Mexican life

Lazy Sunday

colorcasa

WE DECIDED to veg out on Sunday. We often do that.

After driving downtown for a restaurant meal at Mexican lunch time, 2 o’clock, we returned about 3:30, put on our jammies, and started a movie on Netflix.

After an hour, however, we got antsy, so we paused the movie (City of Tiny Lights, quite good), got dressed again and headed out the gate for a neighborhood stroll.

I carried the camera.

Generally preferring black & white photography, I made an exception for the top shot because it’s all about color.

It’s a relatively new house near us that was constructed about two years ago. It’s the only casa in the barrio that gives us competition in the color category. But let’s continue on.

mural1

This is a mural right off the plaza. It’s pretty new too. The fellow looking over the mountains is Lázaro Cárdenas, president of Mexico in the late 1930s, and the guy responsible for nationalizing the oil industry, a mistake.

boys

We sat on a steel bench on the plaza and watched people. There weren’t many people out and about, but these two boys were enjoying non-electronic toys.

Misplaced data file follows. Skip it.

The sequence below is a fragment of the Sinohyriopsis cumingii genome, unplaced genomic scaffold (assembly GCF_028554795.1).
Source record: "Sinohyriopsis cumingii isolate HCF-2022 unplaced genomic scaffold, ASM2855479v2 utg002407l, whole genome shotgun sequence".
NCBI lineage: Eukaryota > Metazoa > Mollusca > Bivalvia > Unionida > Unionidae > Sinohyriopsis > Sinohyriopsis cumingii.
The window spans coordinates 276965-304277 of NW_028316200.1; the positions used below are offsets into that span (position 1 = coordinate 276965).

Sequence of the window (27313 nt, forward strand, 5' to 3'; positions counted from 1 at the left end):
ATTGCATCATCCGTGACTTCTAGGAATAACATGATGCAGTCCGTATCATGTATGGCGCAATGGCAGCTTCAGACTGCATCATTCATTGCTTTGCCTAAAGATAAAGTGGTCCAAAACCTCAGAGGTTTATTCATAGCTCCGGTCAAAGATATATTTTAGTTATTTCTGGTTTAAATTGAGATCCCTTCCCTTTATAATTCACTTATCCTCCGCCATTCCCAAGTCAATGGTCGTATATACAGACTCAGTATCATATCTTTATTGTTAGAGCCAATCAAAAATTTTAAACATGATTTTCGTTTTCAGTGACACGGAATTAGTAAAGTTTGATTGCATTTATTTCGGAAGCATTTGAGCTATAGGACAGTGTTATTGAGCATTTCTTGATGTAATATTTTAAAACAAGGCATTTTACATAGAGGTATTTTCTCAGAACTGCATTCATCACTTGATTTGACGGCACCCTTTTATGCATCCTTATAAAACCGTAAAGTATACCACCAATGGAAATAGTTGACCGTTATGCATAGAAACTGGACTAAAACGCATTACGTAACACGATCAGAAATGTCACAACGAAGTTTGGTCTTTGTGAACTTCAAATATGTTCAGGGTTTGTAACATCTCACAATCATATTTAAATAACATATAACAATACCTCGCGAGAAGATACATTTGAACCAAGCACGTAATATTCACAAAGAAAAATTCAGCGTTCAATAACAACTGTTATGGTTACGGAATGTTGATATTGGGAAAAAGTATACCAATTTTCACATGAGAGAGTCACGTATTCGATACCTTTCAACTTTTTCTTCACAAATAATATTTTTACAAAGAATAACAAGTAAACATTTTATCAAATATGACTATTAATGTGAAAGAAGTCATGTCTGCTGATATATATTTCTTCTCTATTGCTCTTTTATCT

trio

These ladies were sitting outside a small store.

mural2

This wall facing the plaza is directly next to the 16th Century church. That’s church property behind the wall. Some young folks painted this stuff a few months ago. It includes Pancho Villa and the obligatory Ché Guevara.

I’ve thought about coming down here one night and blotting Ché out, but I likely will never get around to it.

Pancho Villa was no prize either.

door

Before we headed back to the Hacienda, I entered an open building, turned around, and took this photo. I like open-door photos. The entryway gave access to an interior courtyard where local ladies cook and sell grub on Sundays.

Over open fires.

I took about 25 shots total, but I didn’t want to test your patience as most people would do. These are my favorites.

Edición dominical

The liberator

VERY INTERESTING video. Author and filmmaker Laurence Jarvik speaks for an hour on the Trump phenomenon. Among other themes, he points out that Trump is neither Democrat nor Republican but another thing altogether.

Trump is a deprogrammer of the American mind.

Edición dominical

Summer moments

corner
A corner of the veranda starring Bart Guevara.

SATURDAY MORNING, yesterday, and Elvis is crooning love songs on the living room’s music machine.

The far edge of July.